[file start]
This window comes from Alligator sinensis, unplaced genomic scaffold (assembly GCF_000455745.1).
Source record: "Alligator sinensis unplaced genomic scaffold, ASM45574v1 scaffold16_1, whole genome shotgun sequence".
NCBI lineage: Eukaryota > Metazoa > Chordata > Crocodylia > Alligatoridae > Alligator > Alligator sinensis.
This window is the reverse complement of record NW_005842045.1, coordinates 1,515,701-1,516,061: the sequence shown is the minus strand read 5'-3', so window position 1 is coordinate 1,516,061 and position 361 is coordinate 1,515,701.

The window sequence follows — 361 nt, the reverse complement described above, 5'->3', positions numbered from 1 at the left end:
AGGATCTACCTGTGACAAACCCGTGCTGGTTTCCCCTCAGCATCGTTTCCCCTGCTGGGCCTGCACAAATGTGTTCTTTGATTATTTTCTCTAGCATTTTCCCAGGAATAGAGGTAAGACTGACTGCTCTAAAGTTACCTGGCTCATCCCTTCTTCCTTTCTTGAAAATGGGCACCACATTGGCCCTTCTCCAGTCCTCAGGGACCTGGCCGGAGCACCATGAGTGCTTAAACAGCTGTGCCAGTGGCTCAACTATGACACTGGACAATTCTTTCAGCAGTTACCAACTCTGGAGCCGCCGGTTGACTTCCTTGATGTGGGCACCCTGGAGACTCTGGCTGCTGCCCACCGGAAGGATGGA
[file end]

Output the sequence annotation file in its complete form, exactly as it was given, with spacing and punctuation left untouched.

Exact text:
This window comes from Alligator sinensis, unplaced genomic scaffold (assembly GCF_000455745.1).
Source record: "Alligator sinensis unplaced genomic scaffold, ASM45574v1 scaffold16_1, whole genome shotgun sequence".
NCBI lineage: Eukaryota > Metazoa > Chordata > Crocodylia > Alligatoridae > Alligator > Alligator sinensis.
This window is the reverse complement of record NW_005842045.1, coordinates 1,515,701-1,516,061: the sequence shown is the minus strand read 5'-3', so window position 1 is coordinate 1,516,061 and position 361 is coordinate 1,515,701.

The window sequence follows — 361 nt, the reverse complement described above, 5'->3', positions numbered from 1 at the left end:
AGGATCTACCTGTGACAAACCCGTGCTGGTTTCCCCTCAGCATCGTTTCCCCTGCTGGGCCTGCACAAATGTGTTCTTTGATTATTTTCTCTAGCATTTTCCCAGGAATAGAGGTAAGACTGACTGCTCTAAAGTTACCTGGCTCATCCCTTCTTCCTTTCTTGAAAATGGGCACCACATTGGCCCTTCTCCAGTCCTCAGGGACCTGGCCGGAGCACCATGAGTGCTTAAACAGCTGTGCCAGTGGCTCAACTATGACACTGGACAATTCTTTCAGCAGTTACCAACTCTGGAGCCGCCGGTTGACTTCCTTGATGTGGGCACCCTGGAGACTCTGGCTGCTGCCCACCGGAAGGATGGA